Is it legal to hunt surf scoters?
Q: I would like to hunt sea ducks and target surf scoters this waterfowl season. Is this legal? If so, how does one know where it is legal to hunt from shore? Also, if hunting from a boat, I know the motor must not be utilized except to retrieve birds. What other guidelines are there for hunting from a boat? A. Surf scoters and other sea ducks are found along the entire coast but hunting for them is more popular north of the Golden Gate Bridge in Northern California (such as Humboldt Bay) and in Oregon and Washington.
According to Department of Fish and Game (DFG) Northern California District Chief Mike Carion, hunting from shore is legal provided the shoreline is not private (unless you have permission to be there).
It also must not be in an area covered by one of the numerous ecological reserves, marine reserves, state parks, etc. along the California coast (see Fish and Game Code, section 2016, for the parameters).
The best thing for you to do is select an area you're interested in hunting and then contact some local hunting clubs or stores for specific tips and recommendations
Be sure the area allows discharging of firearms and you will not be hunting on private property or in one of the parks or reserves that do not allow for hunting.
As far as hunting from a boat, you may not hunt or kill birds while "under power." To hunt legally from a boat, the boat may not be moving due to the influence of the motor.
In general, hunting from navigable waters is legal, as long as the person stays in the boat. Exceptions to this would be the same as legal closures I listed that cover shoreline hunting.
Fishing with a floating device?
Q. I have a sport fishing license and would like to know if I need to hold the fishing line with the two hooks myself physically or can I leave it in the water and have a floating device (like the lobster trap has)?
If I can, how close to my line do I need to be? The reason I’m asking is because I would like to fish close to the jetty but do not want to get my boat too close.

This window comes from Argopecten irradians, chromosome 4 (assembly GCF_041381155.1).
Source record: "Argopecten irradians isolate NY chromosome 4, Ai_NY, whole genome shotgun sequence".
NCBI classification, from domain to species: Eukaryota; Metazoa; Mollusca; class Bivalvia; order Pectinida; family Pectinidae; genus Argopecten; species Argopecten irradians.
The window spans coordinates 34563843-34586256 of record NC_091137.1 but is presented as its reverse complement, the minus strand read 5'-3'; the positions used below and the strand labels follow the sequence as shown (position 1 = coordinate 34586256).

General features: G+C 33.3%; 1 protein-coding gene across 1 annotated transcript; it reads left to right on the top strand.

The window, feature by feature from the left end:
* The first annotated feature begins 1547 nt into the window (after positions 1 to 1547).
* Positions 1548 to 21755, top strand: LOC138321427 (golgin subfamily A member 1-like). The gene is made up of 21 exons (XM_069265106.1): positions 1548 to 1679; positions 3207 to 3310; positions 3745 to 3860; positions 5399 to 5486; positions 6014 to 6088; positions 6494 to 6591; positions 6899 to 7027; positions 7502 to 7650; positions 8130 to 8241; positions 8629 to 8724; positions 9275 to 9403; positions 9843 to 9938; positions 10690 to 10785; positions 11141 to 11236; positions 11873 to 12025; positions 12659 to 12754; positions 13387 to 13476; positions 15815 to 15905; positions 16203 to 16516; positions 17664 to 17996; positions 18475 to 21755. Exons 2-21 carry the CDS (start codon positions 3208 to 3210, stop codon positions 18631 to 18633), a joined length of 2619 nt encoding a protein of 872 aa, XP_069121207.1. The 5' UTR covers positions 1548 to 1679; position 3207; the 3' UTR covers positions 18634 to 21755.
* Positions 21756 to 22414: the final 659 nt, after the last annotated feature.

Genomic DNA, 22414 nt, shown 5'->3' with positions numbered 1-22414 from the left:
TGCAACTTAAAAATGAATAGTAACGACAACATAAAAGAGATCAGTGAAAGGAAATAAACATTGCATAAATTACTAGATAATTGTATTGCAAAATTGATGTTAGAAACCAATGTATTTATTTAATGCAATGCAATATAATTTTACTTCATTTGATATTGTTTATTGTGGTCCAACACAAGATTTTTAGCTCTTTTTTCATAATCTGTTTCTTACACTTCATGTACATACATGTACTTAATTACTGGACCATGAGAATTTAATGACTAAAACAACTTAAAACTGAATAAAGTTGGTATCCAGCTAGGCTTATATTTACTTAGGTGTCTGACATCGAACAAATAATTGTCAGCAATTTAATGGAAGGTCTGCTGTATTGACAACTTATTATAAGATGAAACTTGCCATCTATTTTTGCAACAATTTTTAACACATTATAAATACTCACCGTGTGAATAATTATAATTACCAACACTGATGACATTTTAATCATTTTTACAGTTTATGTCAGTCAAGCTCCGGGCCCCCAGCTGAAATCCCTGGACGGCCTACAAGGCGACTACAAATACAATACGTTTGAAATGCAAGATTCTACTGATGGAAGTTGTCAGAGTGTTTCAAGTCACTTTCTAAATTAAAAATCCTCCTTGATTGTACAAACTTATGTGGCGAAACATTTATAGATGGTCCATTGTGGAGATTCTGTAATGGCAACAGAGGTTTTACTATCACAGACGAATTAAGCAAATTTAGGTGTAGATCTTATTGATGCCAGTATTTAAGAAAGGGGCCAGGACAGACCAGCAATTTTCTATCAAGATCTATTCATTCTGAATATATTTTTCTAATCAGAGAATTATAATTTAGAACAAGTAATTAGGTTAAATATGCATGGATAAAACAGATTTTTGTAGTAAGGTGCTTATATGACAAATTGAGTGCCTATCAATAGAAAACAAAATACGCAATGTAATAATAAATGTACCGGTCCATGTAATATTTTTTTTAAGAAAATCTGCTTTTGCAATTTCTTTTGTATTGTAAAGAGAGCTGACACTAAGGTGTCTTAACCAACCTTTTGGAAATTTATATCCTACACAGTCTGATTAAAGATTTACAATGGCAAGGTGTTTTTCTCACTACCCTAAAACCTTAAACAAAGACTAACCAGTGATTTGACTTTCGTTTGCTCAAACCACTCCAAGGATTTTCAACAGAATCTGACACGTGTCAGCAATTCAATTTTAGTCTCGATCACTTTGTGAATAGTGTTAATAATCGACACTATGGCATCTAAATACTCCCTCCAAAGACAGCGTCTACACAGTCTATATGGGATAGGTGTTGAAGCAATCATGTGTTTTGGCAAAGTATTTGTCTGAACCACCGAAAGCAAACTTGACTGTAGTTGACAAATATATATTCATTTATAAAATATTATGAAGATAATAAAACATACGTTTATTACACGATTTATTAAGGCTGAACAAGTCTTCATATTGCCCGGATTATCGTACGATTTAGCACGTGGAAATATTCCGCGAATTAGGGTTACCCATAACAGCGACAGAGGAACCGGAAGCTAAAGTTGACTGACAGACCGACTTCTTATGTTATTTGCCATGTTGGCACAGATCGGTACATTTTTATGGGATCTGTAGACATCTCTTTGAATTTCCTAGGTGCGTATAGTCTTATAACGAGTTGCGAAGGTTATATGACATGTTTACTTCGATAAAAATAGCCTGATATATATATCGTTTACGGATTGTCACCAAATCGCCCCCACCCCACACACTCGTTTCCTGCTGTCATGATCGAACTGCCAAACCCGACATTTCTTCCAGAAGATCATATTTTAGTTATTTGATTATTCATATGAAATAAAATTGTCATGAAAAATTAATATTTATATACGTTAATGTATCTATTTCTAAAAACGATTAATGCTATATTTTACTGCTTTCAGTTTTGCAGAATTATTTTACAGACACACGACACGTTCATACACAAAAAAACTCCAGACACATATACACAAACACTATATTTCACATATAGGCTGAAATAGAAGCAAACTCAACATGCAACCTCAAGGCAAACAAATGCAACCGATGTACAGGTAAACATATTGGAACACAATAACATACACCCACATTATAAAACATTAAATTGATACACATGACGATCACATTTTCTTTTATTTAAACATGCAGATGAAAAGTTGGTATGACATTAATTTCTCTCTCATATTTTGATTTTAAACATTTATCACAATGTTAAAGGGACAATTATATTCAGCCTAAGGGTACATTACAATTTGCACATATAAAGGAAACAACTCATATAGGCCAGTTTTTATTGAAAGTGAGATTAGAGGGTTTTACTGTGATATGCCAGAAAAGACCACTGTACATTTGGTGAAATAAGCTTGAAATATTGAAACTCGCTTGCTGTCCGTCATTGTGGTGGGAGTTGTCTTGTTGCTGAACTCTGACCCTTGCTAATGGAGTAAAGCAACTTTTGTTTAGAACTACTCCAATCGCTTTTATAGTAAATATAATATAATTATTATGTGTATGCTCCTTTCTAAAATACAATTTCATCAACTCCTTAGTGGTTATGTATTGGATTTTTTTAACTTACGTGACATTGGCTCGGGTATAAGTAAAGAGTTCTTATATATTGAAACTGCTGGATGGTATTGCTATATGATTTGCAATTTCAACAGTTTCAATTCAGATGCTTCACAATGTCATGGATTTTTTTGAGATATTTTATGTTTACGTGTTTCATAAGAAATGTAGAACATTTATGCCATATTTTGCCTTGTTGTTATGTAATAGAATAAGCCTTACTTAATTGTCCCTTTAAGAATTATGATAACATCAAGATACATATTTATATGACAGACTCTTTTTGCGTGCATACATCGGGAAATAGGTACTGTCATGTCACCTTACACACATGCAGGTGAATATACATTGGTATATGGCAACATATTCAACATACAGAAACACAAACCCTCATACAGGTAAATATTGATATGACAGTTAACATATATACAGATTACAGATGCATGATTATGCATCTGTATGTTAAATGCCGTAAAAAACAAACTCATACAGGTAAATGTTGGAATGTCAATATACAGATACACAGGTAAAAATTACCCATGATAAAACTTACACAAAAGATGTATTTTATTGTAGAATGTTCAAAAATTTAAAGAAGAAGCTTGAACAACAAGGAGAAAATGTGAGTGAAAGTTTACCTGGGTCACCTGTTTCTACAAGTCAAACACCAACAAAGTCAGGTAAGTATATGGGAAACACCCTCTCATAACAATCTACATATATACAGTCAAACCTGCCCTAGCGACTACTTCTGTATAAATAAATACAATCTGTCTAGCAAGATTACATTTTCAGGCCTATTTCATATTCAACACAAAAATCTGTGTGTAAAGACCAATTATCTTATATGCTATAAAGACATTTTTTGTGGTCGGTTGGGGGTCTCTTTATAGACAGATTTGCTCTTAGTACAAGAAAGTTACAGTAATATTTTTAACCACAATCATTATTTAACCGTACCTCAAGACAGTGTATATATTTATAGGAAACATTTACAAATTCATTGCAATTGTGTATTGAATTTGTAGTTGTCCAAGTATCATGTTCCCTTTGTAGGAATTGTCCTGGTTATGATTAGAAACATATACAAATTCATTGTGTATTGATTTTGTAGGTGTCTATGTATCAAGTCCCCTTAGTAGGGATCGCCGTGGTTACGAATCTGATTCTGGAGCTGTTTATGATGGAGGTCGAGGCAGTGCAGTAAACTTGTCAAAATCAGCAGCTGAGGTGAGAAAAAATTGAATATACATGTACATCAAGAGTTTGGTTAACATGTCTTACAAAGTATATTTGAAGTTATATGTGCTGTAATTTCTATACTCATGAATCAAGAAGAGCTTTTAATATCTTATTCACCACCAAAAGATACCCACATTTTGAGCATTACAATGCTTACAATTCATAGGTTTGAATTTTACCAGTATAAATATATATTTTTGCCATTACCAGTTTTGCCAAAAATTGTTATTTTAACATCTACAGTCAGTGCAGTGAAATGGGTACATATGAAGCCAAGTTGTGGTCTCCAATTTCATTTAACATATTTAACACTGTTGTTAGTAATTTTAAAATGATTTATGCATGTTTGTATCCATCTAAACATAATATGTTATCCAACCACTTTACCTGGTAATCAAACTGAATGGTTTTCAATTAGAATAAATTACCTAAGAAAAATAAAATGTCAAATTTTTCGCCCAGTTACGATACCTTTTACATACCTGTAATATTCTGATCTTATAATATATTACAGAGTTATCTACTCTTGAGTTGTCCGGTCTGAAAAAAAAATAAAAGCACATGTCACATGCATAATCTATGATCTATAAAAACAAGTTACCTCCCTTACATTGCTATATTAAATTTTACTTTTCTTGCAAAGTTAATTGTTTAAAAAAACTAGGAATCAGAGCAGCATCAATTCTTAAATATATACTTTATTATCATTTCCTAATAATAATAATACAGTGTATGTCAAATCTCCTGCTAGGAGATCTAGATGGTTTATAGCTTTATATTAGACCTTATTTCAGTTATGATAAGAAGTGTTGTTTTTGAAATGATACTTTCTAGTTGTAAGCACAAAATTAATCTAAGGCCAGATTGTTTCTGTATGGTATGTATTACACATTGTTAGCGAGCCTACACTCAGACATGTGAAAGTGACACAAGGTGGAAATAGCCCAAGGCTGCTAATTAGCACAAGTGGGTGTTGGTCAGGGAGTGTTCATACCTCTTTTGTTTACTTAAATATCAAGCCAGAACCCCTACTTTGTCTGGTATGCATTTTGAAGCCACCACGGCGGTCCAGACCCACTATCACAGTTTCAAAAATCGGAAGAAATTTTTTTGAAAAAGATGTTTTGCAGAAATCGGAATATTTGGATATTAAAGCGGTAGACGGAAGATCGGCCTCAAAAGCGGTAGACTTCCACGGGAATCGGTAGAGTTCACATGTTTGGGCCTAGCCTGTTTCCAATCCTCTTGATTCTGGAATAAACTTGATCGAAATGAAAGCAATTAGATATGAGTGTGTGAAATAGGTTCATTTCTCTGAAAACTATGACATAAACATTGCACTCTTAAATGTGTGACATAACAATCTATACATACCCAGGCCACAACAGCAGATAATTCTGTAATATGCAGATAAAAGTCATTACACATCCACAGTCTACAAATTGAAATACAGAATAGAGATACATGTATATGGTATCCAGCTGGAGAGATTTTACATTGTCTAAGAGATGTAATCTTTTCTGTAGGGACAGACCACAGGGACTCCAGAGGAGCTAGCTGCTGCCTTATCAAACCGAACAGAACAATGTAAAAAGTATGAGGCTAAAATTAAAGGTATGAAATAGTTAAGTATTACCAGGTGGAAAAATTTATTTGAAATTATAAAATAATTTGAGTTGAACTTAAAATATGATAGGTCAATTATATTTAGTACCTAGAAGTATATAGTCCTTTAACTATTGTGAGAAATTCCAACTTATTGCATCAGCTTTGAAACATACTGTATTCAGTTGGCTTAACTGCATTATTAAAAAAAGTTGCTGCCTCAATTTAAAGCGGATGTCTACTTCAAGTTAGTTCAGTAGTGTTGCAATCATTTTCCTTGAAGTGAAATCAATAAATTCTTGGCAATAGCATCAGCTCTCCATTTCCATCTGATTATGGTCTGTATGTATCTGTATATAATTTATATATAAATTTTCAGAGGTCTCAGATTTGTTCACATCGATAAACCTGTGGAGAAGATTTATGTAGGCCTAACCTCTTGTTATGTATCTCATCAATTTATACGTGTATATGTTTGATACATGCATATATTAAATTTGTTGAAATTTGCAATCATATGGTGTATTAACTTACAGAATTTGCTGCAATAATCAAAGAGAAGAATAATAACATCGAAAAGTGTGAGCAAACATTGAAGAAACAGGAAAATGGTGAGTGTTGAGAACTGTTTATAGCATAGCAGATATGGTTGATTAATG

A: It is not legal to use hook and line gear constructed of a hook or lure attached to one end of a line that is attached to a float or floats at the other end, and that when fished, is not attached directly to a person or vessel.
A line and hook attached to a person, vessel, dock, shore, etc. is fine. But if the line and hook is attached to a float without being attached to any person, dock, vessel, shore, etc., that is considered to be mousetrap gear and prohibited to use (California Code of Regulations Title 14, section 28.65(f)).
Electronic calls for bears?
Q: I have seen it mentioned on some Internet sites that electronic calls are not legal for use when bear hunting. However, when searching through the 2010 mammal hunting regulations, I cannot find any mention of them being illegal. Are electronic calls now legal for use?
A: Electronic callers are prohibited for any game animal, including bears that are considered big game (Fish and Game Code, Section 3012).
Electronic callers are allowed for only four non-game species, including coyote, bobcat, crows and starlings (CCR Title 14, section 475(b)).
Rounds in the magazine and rattling deer?
Q: Could you help me with two questions regarding deer hunting here in California?
First, is there any restriction on the number of rounds a magazine can hold, or on how many rounds you have in it? I want to hunt with an SKS rifle (it is quite accurate), but it has a 10-round magazine. I would probably only put three rounds in when hunting.
Also, is it legal to use shed antlers as rattling "lures"? If so, if I shot a deer I would then be in possession of an extra set of antlers, so it got me wondering. A: As long as the rifle you're using meets the specifications for method of take in the regulations, and the magazine you're using is legal for the public to possess and is not modified to carry larger loads, then it is legal to use with the capacity available.
Shed antlers are not prohibited to possess and may be used to rattle deer.
Carrie Wilson is a 20-year DFG veteran and an avid outdoor enthusiast, angler and hunter. She is a marine biologist with a strong background of professional experience working in both fisheries and wildlife management.
An established and award-winning outdoor writer, Carrie enjoys tackling the tough questions from the public and will be regularly tapping into the expertise of DFG’s game wardens and many fisheries, wildlife and marine biologists to best cover all the topics.
While she can’t personally answer everyone’s questions she will select a few to answer in this column each week. Contact her at CalOutdoors@dfg.ca.gov.